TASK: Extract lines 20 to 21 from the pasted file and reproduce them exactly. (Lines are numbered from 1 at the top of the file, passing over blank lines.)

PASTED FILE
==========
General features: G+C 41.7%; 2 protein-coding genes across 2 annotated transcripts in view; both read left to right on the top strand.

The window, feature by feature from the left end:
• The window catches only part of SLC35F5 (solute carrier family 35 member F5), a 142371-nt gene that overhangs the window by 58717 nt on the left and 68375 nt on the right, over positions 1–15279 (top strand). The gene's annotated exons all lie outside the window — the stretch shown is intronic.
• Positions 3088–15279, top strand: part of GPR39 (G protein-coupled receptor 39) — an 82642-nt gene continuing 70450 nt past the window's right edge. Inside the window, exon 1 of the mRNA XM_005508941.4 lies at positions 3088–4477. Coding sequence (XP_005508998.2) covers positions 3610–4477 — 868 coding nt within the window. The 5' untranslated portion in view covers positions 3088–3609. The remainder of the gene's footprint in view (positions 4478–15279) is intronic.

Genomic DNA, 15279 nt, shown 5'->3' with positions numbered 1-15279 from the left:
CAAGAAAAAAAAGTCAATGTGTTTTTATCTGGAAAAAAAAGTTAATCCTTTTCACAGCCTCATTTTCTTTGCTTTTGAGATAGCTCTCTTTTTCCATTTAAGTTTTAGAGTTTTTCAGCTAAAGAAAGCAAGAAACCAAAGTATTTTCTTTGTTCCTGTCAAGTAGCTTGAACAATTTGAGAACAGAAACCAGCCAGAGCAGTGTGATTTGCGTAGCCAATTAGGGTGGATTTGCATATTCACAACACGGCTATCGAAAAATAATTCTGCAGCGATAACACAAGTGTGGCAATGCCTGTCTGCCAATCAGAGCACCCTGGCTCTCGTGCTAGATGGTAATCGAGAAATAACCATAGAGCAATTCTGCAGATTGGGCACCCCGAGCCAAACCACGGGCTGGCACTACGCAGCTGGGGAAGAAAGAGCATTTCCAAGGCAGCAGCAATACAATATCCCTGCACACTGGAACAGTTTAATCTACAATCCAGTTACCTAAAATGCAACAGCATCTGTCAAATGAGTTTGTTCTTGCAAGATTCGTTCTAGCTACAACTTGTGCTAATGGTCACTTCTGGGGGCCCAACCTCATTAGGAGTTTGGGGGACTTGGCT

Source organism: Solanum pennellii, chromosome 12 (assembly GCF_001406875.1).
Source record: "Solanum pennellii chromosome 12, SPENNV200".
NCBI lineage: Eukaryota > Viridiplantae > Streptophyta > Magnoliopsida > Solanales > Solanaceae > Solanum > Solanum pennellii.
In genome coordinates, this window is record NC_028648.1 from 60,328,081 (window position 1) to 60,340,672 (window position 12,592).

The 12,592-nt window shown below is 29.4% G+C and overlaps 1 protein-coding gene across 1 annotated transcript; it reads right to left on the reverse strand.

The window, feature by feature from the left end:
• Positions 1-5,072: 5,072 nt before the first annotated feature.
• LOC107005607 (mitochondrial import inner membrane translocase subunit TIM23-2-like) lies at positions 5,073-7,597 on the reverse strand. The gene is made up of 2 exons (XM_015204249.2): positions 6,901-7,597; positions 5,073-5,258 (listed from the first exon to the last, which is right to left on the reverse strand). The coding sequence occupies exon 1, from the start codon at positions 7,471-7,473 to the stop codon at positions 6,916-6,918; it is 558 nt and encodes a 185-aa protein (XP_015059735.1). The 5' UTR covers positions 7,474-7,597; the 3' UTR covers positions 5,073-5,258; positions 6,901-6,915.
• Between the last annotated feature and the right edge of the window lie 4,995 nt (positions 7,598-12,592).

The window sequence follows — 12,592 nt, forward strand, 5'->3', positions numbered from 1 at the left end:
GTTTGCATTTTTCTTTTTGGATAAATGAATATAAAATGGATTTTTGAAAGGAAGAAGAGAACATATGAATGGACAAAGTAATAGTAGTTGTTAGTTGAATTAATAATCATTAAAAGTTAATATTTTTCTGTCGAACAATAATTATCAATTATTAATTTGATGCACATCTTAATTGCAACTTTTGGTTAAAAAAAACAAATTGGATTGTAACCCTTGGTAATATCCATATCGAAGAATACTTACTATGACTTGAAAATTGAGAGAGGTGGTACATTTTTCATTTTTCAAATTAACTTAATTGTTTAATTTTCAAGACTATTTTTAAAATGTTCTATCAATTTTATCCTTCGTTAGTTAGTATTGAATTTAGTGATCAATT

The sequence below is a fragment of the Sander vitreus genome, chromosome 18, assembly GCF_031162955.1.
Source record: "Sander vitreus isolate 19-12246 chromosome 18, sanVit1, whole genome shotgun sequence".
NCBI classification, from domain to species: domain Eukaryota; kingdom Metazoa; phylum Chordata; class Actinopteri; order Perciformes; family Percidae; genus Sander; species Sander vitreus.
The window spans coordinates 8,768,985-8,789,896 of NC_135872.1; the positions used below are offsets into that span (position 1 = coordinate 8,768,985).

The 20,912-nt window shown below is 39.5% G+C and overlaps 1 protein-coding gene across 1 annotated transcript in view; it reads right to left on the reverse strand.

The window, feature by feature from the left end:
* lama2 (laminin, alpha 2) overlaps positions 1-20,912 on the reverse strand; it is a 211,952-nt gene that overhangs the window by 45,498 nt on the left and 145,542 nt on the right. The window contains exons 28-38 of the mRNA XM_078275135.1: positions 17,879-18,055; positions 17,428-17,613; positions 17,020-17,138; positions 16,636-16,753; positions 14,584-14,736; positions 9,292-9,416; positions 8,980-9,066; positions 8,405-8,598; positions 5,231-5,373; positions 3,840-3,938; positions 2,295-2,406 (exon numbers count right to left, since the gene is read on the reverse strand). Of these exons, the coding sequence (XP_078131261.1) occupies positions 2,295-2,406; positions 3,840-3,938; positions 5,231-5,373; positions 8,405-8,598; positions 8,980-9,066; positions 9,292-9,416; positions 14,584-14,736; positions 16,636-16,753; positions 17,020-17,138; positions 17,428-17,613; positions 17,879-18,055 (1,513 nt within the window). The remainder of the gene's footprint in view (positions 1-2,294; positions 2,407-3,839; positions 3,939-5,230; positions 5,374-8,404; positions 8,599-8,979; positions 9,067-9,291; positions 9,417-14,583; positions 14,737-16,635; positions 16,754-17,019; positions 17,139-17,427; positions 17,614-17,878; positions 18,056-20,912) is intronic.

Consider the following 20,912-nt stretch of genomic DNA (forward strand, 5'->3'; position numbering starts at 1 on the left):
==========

NCBI classification, from domain to species: domain Eukaryota; kingdom Metazoa; phylum Chordata; class Actinopteri; order Perciformes; family Percidae; genus Sander; species Sander vitreus.
The window spans coordinates 8,768,985-8,789,896 of NC_135872.1; the positions used below are offsets into that span (position 1 = coordinate 8,768,985).